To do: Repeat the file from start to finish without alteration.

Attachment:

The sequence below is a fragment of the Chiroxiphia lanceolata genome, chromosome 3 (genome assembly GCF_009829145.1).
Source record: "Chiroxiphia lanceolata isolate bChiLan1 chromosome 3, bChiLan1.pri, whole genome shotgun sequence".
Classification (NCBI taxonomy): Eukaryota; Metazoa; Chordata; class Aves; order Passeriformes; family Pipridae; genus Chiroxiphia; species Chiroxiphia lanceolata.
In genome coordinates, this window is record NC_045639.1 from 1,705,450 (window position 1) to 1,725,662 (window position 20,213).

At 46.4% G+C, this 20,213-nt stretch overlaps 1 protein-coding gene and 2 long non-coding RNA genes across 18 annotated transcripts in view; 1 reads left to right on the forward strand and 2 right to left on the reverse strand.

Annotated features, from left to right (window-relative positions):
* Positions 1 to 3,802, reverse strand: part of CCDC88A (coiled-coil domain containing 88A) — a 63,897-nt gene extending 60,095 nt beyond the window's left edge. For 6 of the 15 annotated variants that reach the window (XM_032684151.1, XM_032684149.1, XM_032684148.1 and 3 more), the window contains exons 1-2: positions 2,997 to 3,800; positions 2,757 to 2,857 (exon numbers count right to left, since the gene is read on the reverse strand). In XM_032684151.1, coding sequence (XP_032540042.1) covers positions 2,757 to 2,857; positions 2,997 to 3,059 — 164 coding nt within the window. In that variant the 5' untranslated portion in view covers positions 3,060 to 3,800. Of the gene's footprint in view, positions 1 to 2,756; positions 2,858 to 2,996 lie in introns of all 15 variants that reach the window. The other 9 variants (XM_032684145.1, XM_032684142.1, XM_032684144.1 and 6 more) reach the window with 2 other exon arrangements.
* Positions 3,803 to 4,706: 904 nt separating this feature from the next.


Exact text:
The sequence below is a fragment of the Chiroxiphia lanceolata genome, chromosome 3 (genome assembly GCF_009829145.1).
Source record: "Chiroxiphia lanceolata isolate bChiLan1 chromosome 3, bChiLan1.pri, whole genome shotgun sequence".
Classification (NCBI taxonomy): Eukaryota; Metazoa; Chordata; class Aves; order Passeriformes; family Pipridae; genus Chiroxiphia; species Chiroxiphia lanceolata.
In genome coordinates, this window is record NC_045639.1 from 1,705,450 (window position 1) to 1,725,662 (window position 20,213).

At 46.4% G+C, this 20,213-nt stretch overlaps 1 protein-coding gene and 2 long non-coding RNA genes across 18 annotated transcripts in view; 1 reads left to right on the forward strand and 2 right to left on the reverse strand.

Annotated features, from left to right (window-relative positions):
* Positions 1 to 3,802, reverse strand: part of CCDC88A (coiled-coil domain containing 88A) — a 63,897-nt gene extending 60,095 nt beyond the window's left edge. For 6 of the 15 annotated variants that reach the window (XM_032684151.1, XM_032684149.1, XM_032684148.1 and 3 more), the window contains exons 1-2: positions 2,997 to 3,800; positions 2,757 to 2,857 (exon numbers count right to left, since the gene is read on the reverse strand). In XM_032684151.1, coding sequence (XP_032540042.1) covers positions 2,757 to 2,857; positions 2,997 to 3,059 — 164 coding nt within the window. In that variant the 5' untranslated portion in view covers positions 3,060 to 3,800. Of the gene's footprint in view, positions 1 to 2,756; positions 2,858 to 2,996 lie in introns of all 15 variants that reach the window. The other 9 variants (XM_032684145.1, XM_032684142.1, XM_032684144.1 and 6 more) reach the window with 2 other exon arrangements.
* Positions 3,803 to 4,706: 904 nt separating this feature from the next.